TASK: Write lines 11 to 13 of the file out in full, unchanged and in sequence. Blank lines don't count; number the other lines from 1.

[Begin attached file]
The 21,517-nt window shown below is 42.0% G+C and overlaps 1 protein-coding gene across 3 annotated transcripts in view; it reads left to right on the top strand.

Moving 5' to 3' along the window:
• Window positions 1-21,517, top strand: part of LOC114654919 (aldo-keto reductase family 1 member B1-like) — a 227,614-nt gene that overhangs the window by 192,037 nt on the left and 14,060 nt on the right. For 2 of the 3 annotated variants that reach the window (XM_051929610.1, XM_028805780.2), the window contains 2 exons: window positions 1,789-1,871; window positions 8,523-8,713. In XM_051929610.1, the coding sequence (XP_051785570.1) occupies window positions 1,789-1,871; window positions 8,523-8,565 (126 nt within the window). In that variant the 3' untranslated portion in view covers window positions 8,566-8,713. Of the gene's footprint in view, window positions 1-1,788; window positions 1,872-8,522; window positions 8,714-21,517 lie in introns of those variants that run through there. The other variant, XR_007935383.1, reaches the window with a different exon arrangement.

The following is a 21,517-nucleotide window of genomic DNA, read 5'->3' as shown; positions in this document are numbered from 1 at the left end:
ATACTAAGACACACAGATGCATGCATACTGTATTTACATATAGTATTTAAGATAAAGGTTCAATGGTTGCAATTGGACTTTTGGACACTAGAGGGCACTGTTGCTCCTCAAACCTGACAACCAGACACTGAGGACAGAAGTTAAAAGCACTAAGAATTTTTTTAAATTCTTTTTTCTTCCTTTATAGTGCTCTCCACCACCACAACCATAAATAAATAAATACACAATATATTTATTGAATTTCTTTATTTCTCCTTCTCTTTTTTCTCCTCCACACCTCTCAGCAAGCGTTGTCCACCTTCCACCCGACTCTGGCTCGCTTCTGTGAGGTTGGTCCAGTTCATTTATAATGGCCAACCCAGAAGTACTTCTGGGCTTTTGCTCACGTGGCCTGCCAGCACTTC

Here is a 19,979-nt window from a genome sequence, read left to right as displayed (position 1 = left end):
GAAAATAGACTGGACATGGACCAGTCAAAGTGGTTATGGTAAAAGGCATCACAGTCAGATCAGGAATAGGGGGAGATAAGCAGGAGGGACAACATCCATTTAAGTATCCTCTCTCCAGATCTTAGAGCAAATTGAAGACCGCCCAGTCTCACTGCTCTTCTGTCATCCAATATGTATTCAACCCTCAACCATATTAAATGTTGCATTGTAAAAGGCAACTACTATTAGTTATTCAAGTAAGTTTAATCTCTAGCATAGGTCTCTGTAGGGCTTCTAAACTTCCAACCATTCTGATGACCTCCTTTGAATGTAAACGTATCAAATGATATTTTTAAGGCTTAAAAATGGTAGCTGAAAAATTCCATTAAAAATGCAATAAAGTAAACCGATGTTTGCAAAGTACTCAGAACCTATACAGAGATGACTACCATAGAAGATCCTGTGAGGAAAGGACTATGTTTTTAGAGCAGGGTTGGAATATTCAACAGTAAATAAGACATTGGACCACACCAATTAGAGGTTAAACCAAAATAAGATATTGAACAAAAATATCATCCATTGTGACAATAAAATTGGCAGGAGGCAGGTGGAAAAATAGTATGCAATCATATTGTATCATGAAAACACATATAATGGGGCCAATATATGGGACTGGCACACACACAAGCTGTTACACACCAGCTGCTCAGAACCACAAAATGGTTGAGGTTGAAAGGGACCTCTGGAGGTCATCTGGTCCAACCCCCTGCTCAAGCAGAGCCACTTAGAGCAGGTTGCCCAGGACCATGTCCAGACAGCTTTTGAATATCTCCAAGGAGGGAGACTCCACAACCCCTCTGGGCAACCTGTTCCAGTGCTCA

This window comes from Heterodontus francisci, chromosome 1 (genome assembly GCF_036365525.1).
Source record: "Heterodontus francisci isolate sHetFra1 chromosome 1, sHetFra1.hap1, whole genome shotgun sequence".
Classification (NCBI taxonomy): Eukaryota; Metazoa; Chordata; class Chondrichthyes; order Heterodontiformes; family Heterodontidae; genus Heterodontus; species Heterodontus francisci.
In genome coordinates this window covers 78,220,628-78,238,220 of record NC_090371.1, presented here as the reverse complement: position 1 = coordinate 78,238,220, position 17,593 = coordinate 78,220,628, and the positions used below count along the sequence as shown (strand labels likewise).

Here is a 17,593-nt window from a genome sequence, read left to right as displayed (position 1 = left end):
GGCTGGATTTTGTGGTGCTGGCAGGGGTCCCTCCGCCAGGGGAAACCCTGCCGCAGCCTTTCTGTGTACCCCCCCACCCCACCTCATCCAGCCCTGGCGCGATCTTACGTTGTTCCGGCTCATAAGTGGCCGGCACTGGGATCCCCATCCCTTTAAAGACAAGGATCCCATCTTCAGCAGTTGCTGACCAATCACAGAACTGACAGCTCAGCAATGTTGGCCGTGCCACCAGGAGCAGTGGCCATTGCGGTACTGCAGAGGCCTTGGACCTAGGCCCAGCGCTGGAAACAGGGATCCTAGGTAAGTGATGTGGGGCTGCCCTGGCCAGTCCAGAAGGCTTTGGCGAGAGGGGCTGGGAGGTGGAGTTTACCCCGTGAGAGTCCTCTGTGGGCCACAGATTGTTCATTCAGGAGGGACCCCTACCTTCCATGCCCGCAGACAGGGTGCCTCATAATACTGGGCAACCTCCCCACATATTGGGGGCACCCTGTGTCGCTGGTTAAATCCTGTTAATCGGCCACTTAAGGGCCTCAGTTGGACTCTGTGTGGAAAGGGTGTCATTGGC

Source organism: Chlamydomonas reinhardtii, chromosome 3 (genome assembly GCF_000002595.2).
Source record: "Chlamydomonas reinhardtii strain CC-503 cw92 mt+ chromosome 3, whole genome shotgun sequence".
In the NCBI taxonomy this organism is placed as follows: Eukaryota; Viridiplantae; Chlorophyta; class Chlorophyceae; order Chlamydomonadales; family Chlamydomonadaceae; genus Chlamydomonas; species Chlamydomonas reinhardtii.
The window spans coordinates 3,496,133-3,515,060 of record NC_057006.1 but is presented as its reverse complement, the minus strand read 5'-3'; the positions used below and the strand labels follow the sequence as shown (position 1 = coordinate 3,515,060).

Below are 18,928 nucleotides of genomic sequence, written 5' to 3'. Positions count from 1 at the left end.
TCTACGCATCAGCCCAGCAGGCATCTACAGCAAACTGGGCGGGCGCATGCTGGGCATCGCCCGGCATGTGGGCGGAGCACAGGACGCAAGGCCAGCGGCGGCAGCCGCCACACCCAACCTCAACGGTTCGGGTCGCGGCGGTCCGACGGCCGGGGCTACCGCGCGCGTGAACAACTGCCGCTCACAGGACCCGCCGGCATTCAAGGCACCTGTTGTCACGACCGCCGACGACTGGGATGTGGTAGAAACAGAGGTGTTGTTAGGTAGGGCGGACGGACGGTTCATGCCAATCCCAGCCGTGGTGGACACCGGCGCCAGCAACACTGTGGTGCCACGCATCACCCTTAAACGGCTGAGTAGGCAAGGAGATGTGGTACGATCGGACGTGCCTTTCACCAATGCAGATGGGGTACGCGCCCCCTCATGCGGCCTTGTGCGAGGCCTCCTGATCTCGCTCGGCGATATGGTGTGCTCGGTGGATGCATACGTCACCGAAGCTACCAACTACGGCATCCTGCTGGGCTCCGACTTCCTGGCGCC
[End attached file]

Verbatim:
In genome coordinates this window covers 78,220,628-78,238,220 of record NC_090371.1, presented here as the reverse complement: position 1 = coordinate 78,238,220, position 17,593 = coordinate 78,220,628, and the positions used below count along the sequence as shown (strand labels likewise).

Here is a 17,593-nt window from a genome sequence, read left to right as displayed (position 1 = left end):
GGCTGGATTTTGTGGTGCTGGCAGGGGTCCCTCCGCCAGGGGAAACCCTGCCGCAGCCTTTCTGTGTACCCCCCCACCCCACCTCATCCAGCCCTGGCGCGATCTTACGTTGTTCCGGCTCATAAGTGGCCGGCACTGGGATCCCCATCCCTTTAAAGACAAGGATCCCATCTTCAGCAGTTGCTGACCAATCACAGAACTGACAGCTCAGCAATGTTGGCCGTGCCACCAGGAGCAGTGGCCATTGCGGTACTGCAGAGGCCTTGGACCTAGGCCCAGCGCTGGAAACAGGGATCCTAGGTAAGTGATGTGGGGCTGCCCTGGCCAGTCCAGAAGGCTTTGGCGAGAGGGGCTGGGAGGTGGAGTTTACCCCGTGAGAGTCCTCTGTGGGCCACAGATTGTTCATTCAGGAGGGACCCCTACCTTCCATGCCCGCAGACAGGGTGCCTCATAATACTGGGCAACCTCCCCACATATTGGGGGCACCCTGTGTCGCTGGTTAAATCCTGTTAATCGGCCACTTAAGGGCCTCAGTTGGACTCTGTGTGGAAAGGGTGTCATTGGC